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8 Dad Stereotypes That Are Anti-Feminist & Need To Stop

  • JWB Post
  •  October 8, 2015

 

What’s the most common stereotype that you’ve heard about Fathers? That they don’t spend quality time with kids as much as the mothers do. With this article that was first published in Ravishly, let’s break all such stereotypes:

 

  1. Dads care more about having fun than actually parenting. A lot of the images in memes show fathers either riding their children’s bikes while the kids run after them, or the father playing his kids’ video games without giving the kids a chance. Or worse, the father enjoying himself while his kids stand around waiting to be showered and put to bed. Not only is this a gross stereotype, but also an incredibly harmful one because it implies that a father’s authority is not on par with the mother’s.
  2. Dads are perpetually bad cooks. Despite the fact that some of the greatest living chefs are men and that more and more men openly admit to loving to spend their days in the kitchen whipping up something for themselves or their loved ones, there continues to be this implication that the kitchen in inherently a “woman’s place.” Not only does it devalue the effort a father — and any man, really — puts into feeding his family, it also strengthens the sexist idea that women are no good unless they can cook.
  3. Dads care more about maintaining appearances than their child. We’ve all seen that episode of that family sitcom where the male kid wants to do something traditionally “girly,” and the dad goes out of his way to try to convince the kid that he should do something “manly” instead. It’s often played as a joke to make the father seem out of touch with modernity and something to laugh at, but laughing at someone who has been raised with harmful patriarchal ideas is never a solution. Education is. I always see the father succumbing to his son’s wishes instead — never have I seen the episode end with the father realizing that there’s nothing wrong with his son dressing up as a fairy.
  4. Dads don’t like to spend quality time with their kids. Be it because they’re always working and are too tired to give their kids the time of day, or because it’s supposed to be the mother’s job to bond with the children — it’s so untrue. Most dads would love to be able to spend all their time with their kids, whom they undoubtedly love to death and want to bond with. Alternately, there are mothers who need a break from their children just to be with their own friends or even just by themselves. Implying that the father never wants to be around the kids and that the mother always wants to be around them is such a ridiculous thing that I don’t even know why people still use this stereotype.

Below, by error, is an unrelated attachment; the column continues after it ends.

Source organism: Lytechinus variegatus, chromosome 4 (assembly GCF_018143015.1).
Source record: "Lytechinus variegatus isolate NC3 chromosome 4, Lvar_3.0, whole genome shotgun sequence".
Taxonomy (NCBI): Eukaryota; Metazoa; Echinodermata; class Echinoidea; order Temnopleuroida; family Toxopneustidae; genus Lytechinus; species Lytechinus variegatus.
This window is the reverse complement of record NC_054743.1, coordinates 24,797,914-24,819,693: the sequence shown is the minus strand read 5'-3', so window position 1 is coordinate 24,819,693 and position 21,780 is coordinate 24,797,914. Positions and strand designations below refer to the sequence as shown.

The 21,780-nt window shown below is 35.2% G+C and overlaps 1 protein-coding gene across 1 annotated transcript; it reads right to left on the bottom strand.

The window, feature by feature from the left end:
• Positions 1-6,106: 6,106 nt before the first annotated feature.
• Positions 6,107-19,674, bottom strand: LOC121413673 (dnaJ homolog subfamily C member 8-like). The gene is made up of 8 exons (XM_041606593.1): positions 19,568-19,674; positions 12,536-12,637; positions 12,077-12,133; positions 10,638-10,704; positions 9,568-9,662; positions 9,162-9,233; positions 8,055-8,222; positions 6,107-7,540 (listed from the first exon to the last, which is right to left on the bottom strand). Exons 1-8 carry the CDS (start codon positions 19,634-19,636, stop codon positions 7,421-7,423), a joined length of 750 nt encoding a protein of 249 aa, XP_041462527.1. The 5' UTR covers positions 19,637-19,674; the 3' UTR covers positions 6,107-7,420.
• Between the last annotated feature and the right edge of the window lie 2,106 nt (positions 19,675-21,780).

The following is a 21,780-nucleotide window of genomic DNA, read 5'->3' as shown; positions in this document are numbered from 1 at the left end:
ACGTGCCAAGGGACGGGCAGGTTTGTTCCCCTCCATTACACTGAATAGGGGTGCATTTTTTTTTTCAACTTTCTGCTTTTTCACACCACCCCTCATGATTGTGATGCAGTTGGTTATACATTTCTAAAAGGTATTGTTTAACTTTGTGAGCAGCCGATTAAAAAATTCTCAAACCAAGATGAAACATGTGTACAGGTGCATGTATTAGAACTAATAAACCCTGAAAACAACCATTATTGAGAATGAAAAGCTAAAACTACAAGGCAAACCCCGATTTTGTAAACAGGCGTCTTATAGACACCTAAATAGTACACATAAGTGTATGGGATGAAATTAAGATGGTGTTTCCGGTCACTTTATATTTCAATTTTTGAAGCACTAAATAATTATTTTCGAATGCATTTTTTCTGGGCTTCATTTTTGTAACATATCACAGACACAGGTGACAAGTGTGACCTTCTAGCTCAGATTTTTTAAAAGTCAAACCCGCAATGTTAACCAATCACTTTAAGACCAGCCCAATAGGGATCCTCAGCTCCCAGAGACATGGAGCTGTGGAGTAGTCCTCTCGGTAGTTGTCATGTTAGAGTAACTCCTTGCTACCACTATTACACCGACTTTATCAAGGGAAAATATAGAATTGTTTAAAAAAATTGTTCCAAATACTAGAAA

5. Dads only want to be stay-at-home caregivers because they think it’s an easy job. Not only is this untrue, it’s a trope that is insulting to everybody. It insults the mother by implying she’s married to a man who is ignorant, it insults the father by implying that he is ignorant, and it insults the children by implying that taking care of them is either perpetually easy or difficult, with no in-between. Being a stay-at-home parent is often a grueling, thankless, and emotionally draining job. Implying that dads are so dumb that they think that work is only work if you get a paycheck is unnecessary ignorance that needn’t survive in this day and age.
  6. Dads are perpetually messy and unable to do housework. Again going back to the sexist stereotype that a woman’s place is in the home, this implies that women are inherently superstars when it comes to housework and men are hapless losers who don’t even know to separate whites and colors or how to change a diaper. Though I have met couples who fit that bill, I have met more couples who shared in the housework despite whether one or both of them had jobs already.
  7. Dads who stay at home while their wives bring home the paycheck are weak. I can’t believe that in a time where just as many women choose to have careers, it’s still considered to be anything but normal when a dad decides to stay home and be  the primary caregiver while the wife supports the household financially. It’s a lose-lose for both halves of the couple because the woman gets deemed an uncaring mother and the father a spineless pushover. It’s not considered as taboo if both parents work and leave the kids in the aid of a nanny, but a parent choosing to be the one to raise his or her own children is apparently fodder for gossip.
  8. Dads aren’t emotional or can’t/won’t express their feelings. This isn’t just a stereotype that is restricted to fathers, but generally to all men. Stock male characters, especially those who happen to be fathers, are often shown to be hyper-reserved when it comes to emotions. They won’t cry, and they won’t hug or kiss their kids in public. They sometimes have trouble just telling their kids they love them. This idea that dads are (or should be) “masculine,” and thus should be stoic creatures, is a stereotype that needs to change for all men. We need to stop teaching males that they need to “man up” and not show emotion, and we need to stop teaching them that showing emotion is a sign of femininity and, worse that femininity is something bad.

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